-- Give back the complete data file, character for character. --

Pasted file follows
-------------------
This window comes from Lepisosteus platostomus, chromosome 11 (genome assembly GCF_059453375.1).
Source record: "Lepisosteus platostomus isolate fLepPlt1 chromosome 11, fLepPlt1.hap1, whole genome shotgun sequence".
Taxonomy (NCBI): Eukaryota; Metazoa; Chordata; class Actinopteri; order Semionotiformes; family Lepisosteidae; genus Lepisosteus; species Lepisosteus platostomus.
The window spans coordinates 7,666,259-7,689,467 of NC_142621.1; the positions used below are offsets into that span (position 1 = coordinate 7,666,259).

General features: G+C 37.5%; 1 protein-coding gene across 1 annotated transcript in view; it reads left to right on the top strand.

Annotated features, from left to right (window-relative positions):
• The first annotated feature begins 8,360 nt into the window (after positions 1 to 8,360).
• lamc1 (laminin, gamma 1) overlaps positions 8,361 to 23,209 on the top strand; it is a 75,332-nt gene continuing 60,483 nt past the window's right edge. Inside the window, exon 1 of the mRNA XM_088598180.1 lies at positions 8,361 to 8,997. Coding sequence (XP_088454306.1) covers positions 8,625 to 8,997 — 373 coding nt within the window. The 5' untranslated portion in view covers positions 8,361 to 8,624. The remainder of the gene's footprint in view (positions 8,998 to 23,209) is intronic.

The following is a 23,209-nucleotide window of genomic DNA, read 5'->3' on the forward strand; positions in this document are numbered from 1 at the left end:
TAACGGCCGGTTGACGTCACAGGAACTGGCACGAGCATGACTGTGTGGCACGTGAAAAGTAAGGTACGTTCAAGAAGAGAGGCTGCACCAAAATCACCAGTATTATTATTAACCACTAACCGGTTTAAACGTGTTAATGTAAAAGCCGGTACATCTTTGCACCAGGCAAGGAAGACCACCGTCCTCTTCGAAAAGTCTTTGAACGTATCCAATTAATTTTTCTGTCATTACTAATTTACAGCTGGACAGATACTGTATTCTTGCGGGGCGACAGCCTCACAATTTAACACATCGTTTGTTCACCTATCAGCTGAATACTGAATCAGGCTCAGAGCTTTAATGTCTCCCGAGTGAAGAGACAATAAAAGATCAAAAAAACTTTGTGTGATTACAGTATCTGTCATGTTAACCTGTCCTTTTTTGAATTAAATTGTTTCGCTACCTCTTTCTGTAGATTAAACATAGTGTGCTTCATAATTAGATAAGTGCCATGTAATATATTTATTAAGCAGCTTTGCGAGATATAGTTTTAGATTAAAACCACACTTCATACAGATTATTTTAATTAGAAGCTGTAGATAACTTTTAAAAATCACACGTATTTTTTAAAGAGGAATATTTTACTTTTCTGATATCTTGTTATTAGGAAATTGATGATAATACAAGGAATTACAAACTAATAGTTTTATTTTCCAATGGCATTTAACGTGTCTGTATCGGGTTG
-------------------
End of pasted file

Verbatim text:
This window comes from Lepisosteus platostomus, chromosome 11 (genome assembly GCF_059453375.1).
Source record: "Lepisosteus platostomus isolate fLepPlt1 chromosome 11, fLepPlt1.hap1, whole genome shotgun sequence".
Taxonomy (NCBI): Eukaryota; Metazoa; Chordata; class Actinopteri; order Semionotiformes; family Lepisosteidae; genus Lepisosteus; species Lepisosteus platostomus.
The window spans coordinates 7,666,259-7,689,467 of NC_142621.1; the positions used below are offsets into that span (position 1 = coordinate 7,666,259).

General features: G+C 37.5%; 1 protein-coding gene across 1 annotated transcript in view; it reads left to right on the top strand.

Annotated features, from left to right (window-relative positions):
• The first annotated feature begins 8,360 nt into the window (after positions 1 to 8,360).
• lamc1 (laminin, gamma 1) overlaps positions 8,361 to 23,209 on the top strand; it is a 75,332-nt gene continuing 60,483 nt past the window's right edge. Inside the window, exon 1 of the mRNA XM_088598180.1 lies at positions 8,361 to 8,997. Coding sequence (XP_088454306.1) covers positions 8,625 to 8,997 — 373 coding nt within the window. The 5' untranslated portion in view covers positions 8,361 to 8,624. The remainder of the gene's footprint in view (positions 8,998 to 23,209) is intronic.

The following is a 23,209-nucleotide window of genomic DNA, read 5'->3' on the forward strand; positions in this document are numbered from 1 at the left end:
TAACGGCCGGTTGACGTCACAGGAACTGGCACGAGCATGACTGTGTGGCACGTGAAAAGTAAGGTACGTTCAAGAAGAGAGGCTGCACCAAAATCACCAGTATTATTATTAACCACTAACCGGTTTAAACGTGTTAATGTAAAAGCCGGTACATCTTTGCACCAGGCAAGGAAGACCACCGTCCTCTTCGAAAAGTCTTTGAACGTATCCAATTAATTTTTCTGTCATTACTAATTTACAGCTGGACAGATACTGTATTCTTGCGGGGCGACAGCCTCACAATTTAACACATCGTTTGTTCACCTATCAGCTGAATACTGAATCAGGCTCAGAGCTTTAATGTCTCCCGAGTGAAGAGACAATAAAAGATCAAAAAAACTTTGTGTGATTACAGTATCTGTCATGTTAACCTGTCCTTTTTTGAATTAAATTGTTTCGCTACCTCTTTCTGTAGATTAAACATAGTGTGCTTCATAATTAGATAAGTGCCATGTAATATATTTATTAAGCAGCTTTGCGAGATATAGTTTTAGATTAAAACCACACTTCATACAGATTATTTTAATTAGAAGCTGTAGATAACTTTTAAAAATCACACGTATTTTTTAAAGAGGAATATTTTACTTTTCTGATATCTTGTTATTAGGAAATTGATGATAATACAAGGAATTACAAACTAATAGTTTTATTTTCCAATGGCATTTAACGTGTCTGTATCGGGTTG